a loan that the borrower does not have the financial capacity to pay according to its terms and that exhibits one or more of the following characteristics:

(A) The borrower is demonstrating adverse financial and repayment trends.

(B) The loan is delinquent or past due under the terms of the loan contract.

(C) One or both of the factors listed in subparagraphs (A) and (B), together with inadequate collateralization, present a high probability of loss to the lender.

12 U.S.C.A. § 2202a(a)(3) (1989).

Credit Association submitted the Supplemental Affidavit of Gary L. Rainsdon in Support of Motion for Summary Judgment, dated Sept. 13, 1993 (Supplemental Affidavit), to support Credit Association's contention that Credit Association made a determination the loan was distressed on or before Credit Association's January 21, 1992 notice letter.   The Supplemental Affidavit stated:

5.  On or before January 21, 1992, based on the financial information in EIACA's possession, EIACA determined that Defendants Neibaur's loans may be distressed because EIACA determined from the financial information that it was able to obtain, that Defendants Neibaur did not have the financial capacity to pay the loan payment when due.   In the January 21, 1992 letter, EIACA sought to have Defendants Neibaur update its financial information so that it could make its final determination in regard to the distressed nature of Defendants Neibaur's loan.

The district court ruled that Credit Association's policy of notifying a borrower of a borrower's right to apply to restructure, at a time when Credit Association only had information indicating the borrower did not have the financial capacity to pay the loan payment when due, was inconsistent with the Agricultural Credit Act.   The district court focused upon the language of the January 21, 1992 notice letter, that indicated respondents' loan “may be” distressed in conjunction with the statutory definition of a distressed loan.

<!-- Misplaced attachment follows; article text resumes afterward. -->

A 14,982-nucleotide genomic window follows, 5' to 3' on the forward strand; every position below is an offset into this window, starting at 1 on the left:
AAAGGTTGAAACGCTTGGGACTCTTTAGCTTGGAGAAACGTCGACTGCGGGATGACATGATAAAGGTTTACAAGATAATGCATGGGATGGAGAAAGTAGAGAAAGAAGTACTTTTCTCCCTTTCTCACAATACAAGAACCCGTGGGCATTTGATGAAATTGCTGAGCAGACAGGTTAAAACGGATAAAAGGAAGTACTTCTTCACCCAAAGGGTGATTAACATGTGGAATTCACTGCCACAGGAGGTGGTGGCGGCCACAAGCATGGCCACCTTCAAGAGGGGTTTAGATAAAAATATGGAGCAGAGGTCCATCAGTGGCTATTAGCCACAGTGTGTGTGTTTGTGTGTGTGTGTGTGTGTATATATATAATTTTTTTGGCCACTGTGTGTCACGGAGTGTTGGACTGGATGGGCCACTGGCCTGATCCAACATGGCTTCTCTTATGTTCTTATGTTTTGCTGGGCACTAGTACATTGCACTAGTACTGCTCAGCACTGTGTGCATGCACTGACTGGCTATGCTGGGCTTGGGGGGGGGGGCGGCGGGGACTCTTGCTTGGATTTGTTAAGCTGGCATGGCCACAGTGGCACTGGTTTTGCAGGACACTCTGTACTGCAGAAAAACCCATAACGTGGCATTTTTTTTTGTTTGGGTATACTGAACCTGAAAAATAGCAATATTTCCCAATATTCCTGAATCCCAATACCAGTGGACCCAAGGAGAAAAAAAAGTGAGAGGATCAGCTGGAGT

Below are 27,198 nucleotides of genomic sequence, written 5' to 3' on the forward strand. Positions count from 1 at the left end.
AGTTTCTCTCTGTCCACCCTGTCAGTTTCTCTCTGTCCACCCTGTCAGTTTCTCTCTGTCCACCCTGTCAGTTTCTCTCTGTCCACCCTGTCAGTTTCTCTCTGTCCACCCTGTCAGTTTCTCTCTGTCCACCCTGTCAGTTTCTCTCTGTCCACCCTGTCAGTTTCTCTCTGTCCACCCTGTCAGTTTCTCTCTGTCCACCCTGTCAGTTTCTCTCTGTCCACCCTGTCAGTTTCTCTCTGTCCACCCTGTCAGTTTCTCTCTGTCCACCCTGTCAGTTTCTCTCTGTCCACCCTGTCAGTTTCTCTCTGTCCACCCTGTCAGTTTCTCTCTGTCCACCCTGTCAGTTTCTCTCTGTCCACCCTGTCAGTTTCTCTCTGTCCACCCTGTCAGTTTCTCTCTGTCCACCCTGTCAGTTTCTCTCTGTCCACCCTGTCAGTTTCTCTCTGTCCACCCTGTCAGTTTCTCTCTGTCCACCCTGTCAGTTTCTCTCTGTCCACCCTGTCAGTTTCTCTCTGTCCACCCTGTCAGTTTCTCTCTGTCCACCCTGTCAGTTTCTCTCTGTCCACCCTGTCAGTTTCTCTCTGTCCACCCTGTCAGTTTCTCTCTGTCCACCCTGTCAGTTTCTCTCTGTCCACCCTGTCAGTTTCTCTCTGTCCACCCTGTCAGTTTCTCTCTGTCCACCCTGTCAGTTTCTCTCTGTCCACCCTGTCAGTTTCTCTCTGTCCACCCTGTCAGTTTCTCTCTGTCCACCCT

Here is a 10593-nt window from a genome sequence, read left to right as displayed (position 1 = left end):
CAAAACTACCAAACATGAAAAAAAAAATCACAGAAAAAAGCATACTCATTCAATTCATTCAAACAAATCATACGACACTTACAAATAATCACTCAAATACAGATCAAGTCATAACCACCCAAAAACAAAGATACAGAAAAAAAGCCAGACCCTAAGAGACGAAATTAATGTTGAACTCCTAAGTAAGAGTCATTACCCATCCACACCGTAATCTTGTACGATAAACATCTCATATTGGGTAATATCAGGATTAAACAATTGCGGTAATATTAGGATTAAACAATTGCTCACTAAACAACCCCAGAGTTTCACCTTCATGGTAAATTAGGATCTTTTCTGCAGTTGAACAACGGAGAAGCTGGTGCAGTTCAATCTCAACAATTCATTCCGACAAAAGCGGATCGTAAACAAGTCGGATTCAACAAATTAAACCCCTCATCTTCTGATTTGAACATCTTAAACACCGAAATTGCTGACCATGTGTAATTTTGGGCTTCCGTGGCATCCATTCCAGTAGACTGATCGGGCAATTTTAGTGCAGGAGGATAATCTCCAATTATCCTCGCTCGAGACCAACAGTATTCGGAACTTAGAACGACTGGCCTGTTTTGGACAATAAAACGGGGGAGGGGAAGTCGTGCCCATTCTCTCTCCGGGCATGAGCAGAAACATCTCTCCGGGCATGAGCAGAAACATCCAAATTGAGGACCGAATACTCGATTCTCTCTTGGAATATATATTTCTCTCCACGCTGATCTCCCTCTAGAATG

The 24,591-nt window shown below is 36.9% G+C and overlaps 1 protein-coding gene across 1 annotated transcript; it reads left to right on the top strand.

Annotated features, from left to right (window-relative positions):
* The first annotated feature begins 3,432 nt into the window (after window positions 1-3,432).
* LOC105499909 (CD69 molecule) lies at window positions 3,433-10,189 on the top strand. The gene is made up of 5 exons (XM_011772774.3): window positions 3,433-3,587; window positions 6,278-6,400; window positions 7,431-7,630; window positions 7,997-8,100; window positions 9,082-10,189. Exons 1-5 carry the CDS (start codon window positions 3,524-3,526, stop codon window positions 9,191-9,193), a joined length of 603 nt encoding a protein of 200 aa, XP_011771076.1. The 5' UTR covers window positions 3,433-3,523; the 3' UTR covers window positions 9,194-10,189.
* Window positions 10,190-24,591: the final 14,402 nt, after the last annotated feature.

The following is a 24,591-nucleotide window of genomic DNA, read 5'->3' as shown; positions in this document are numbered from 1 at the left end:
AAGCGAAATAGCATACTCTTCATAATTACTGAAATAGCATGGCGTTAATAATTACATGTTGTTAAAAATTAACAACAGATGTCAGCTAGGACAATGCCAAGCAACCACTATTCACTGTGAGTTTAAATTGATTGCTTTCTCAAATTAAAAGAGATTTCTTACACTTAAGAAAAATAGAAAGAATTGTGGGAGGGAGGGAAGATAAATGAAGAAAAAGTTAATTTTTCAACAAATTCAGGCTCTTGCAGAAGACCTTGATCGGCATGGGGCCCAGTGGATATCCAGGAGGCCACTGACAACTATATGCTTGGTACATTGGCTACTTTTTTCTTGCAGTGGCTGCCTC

While the Supplemental Affidavit alleged that on or before January 21, 1992, Credit Association possessed financial information indicating respondents did not have the financial capacity to pay the loan payment when due, Credit Association did not allege before the September 20, 1993 hearing, or before the district court's May 31, 1994 memorandum opinion, that Credit Association had information on or prior to January 21, 1992, indicating respondents were demonstrating adverse financial and repayment trends or that respondents' loan was delinquent or past due under the terms of the loan.   It is undisputed in this case that respondents' loan was a one payment loan and that no payments were due on respondents' loan before or on January 21, 1992.

We hold that the January 21, 1992 notice letter was not sufficient to trigger respondents' right to 45 days notice that respondents' loan may be suitable for restructuring.  12 U.S.C.A. § 2202a(b)(1), (2).   Respondents were prejudiced by Credit Association's failure to consider respondents' April 24, 1992 restructure application.

IV.

THE DISTRICT COURT DID NOT ERR IN DISMISSING CREDIT ASSOCIATION'S COMPLAINT FOR FORECLOSURE

 Credit Association argues that the district court erroneously dismissed Credit Association's complaint for foreclosure without prejudice.   We disagree.

Under 12 U.S.C.A. § 2202a(b)(2), a qualified lender may not begin foreclosure proceedings, prior to providing a borrower notice no later than 45 days before beginning foreclosure proceedings that the loan may be suitable for restructuring.   Respondents were not provided proper notice that their loan might have been suitable for restructuring 45 days prior to Credit Association filing Credit Association's complaint for foreclosure on July 13, 1992.   No foreclosure proceedings have been properly instigated in this case.   We affirm the district court's dismissal of Credit Association's complaint for foreclosure without prejudice.

V.

THE DISTRICT COURT DID NOT ABUSE ITS DISCRETION IN GRANTING RESPONDENTS' MOTION TO STRIKE THE SUPPLEMENTAL AFFIDAVIT OF GARY L. RAINDSON THAT WAS FILED JUNE 14, 1994

 On June 14, 1994, Credit Association filed a motion to alter or amend judgment and/or for reconsideration and an affidavit of Gary Rainsdon in support of Credit Association's motion to alter or amend judgment and/or for reconsideration.   Credit Association filed briefs in support of Credit Association's motion arguing that the district court should grant Credit Association's motion pursuant to I.R.C.P. 59(e) or 60.

Gary Rainsdon's June 14, 1994 affidavit, alleged, for the first time, that Credit Association determined prior to the January 21, 1992 notice letter, that the respondents demonstrated adverse financial and repayment trends.   Based upon this new allegation, Credit Association claimed Credit Association determined prior to the January 21, 1992 notice letter, that respondents' loan was distressed.